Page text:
According to the producers, the beauty of documentary filmmaking is that while making a documentary, a story quite different from original expectations can unfold during the process. Although they have a clear idea of how they want to structure and cover the film’s discussions of history, they’re excited to see what has already been revealed during their journey. Still, they can’t complete this film without the help of the comicbook community. As can be expected, films are very expensive to make, especially when they’re as comprehensive as this documentary. They are attempting to keep their crew small, but making this movie still requires a great deal of resources. In order to complete the film, they still need to:
- Travel to 10 different cities
- Interview 35 more people
- Spend more than 800 hours editing
While they don’t have actors to pay or build sets, they still have film equipment and personnel costs. They also need to travel to subjects’ locations and to cons around the country. There are post-production costs that need to be covered in order to assemble the film and polish it off so it can be packaged and distributed. They simply can’t do this alone. This is truly a story that deserves the scope and power that it merits. The production crew includes the following, very talented people:
Marisa Stotter (Director/Producer) is a filmmaker based in Los Angeles. A recent graduate of Wesleyan University, she has worked on several short films and is now producing her first full-length feature. She Makes Comics is a passion project borne out of her love of comics and a desire to see greater representation of women in the medium.
Patrick Meaney (Producer) is a filmmaker and co-founder of Respect! Films, a production company that has produced several documentaries about the world of comics in partnership with Sequart Research & Literacy Organization. His films have played at film festivals and comic conventions around the world, including the Napa Valley Film Festival, Helsinki International Film Festival, Revelation Perth International Film Festival, Leeds International Film Festival, Belfast Film Festival, as well as San Diego Comic-Con and New York Comic-Con.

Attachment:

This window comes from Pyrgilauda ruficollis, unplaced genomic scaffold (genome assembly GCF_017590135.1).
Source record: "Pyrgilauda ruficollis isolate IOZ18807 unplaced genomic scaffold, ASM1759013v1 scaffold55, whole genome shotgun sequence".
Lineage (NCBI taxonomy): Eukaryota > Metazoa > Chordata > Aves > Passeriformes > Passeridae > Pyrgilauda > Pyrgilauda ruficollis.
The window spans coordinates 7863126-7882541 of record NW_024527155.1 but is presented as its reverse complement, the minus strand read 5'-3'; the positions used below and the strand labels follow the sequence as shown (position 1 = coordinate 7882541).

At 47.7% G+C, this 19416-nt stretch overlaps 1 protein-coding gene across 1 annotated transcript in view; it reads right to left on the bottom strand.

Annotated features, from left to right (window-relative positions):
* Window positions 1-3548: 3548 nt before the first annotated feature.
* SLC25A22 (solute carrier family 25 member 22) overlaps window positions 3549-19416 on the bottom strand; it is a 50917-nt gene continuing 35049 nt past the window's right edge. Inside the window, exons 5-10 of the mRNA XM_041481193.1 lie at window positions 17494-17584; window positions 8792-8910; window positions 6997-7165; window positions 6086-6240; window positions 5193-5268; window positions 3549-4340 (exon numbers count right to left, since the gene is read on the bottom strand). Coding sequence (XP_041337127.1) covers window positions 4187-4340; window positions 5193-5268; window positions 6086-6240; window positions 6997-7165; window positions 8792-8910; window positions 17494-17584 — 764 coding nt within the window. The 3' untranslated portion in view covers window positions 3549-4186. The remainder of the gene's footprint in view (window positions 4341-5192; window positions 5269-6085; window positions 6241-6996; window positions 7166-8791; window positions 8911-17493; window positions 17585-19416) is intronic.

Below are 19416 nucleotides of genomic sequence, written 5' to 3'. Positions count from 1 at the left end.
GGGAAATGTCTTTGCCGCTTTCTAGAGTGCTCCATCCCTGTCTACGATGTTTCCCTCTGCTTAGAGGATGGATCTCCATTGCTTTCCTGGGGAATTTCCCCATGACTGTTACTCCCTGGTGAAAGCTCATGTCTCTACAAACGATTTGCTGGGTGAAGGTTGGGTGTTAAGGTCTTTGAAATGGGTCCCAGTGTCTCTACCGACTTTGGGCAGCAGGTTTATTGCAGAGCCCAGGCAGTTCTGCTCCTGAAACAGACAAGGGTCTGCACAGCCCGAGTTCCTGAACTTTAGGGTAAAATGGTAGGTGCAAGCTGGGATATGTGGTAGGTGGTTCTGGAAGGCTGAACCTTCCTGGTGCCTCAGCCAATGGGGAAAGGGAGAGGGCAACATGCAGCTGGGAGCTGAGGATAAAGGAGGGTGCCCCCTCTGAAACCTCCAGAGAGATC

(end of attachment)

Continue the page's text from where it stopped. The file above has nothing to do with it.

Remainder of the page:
Jordan Rennert (Director of Photography/Producer) is co-founder of Respect! Films with Patrick Meaney and serves as director of photography on the company’s projects.
Julian Darius (Executive Producer) is the founder of Sequart, and has overseen the editing of a dozen books and executive produced four feature films through Sequart.
Mike Phillips (Executive Producer) is the Editor-in-Chief of Sequart and has overseen the editing of a dozen books and executive produced four feature films through Sequart.
Karen Green (Co-Producer/Creative Consultant) is the Ancient and Medieval History and Religion Librarian at Columbia University. She also oversees the growing comics archive at Columbia.
This project will only be funded if at least $41,500 is pledged by Fri, March 7, 2014.
Robert J. Sodaro has been reviewing comicbooks for some 30 years. During that time, his reviews and articles have appeared in numerous print publications, as well as on the web. Subscribe to receive regular comicbook articles and reviews.